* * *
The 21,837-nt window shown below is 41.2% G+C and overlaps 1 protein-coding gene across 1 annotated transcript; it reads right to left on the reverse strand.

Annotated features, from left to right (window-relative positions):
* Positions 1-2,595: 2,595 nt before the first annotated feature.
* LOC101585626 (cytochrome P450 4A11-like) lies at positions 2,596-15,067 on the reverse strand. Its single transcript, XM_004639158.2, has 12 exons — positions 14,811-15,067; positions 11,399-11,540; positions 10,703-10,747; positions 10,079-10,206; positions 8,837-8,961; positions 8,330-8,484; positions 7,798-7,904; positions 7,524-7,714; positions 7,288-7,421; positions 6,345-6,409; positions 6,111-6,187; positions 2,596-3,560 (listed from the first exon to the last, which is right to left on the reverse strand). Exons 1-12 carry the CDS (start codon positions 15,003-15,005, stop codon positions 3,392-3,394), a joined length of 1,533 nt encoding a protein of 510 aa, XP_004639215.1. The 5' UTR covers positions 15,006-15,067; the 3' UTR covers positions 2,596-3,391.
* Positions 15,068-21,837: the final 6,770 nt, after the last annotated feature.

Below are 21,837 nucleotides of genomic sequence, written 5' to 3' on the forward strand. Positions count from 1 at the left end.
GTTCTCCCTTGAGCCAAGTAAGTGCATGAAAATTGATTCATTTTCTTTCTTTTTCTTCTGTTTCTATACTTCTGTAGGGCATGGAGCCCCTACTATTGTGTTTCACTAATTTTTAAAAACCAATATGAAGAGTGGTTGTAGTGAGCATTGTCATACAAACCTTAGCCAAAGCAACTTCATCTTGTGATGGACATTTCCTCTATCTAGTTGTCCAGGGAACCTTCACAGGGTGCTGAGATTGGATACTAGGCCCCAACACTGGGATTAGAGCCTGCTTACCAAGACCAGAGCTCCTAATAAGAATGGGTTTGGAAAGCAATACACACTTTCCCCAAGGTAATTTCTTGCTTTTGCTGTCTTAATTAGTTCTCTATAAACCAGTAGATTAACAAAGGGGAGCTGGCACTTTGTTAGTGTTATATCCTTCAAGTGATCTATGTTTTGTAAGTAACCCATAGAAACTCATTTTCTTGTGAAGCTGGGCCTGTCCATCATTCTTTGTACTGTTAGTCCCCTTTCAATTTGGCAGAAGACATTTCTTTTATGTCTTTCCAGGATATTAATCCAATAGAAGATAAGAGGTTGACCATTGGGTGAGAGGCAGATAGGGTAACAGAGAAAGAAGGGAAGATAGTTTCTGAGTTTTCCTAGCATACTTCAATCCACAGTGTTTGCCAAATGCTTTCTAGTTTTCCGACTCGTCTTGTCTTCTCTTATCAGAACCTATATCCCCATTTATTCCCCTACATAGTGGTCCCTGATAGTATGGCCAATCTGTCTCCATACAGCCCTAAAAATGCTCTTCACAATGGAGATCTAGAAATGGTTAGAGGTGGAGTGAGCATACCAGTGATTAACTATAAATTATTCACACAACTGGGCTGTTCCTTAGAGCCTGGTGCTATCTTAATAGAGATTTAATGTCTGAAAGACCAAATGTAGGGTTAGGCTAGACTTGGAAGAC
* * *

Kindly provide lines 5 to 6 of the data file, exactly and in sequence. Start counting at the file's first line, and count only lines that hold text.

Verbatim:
* Positions 15,068-21,837: the final 6,770 nt, after the last annotated feature.

Below are 21,837 nucleotides of genomic sequence, written 5' to 3' on the forward strand. Positions count from 1 at the left end.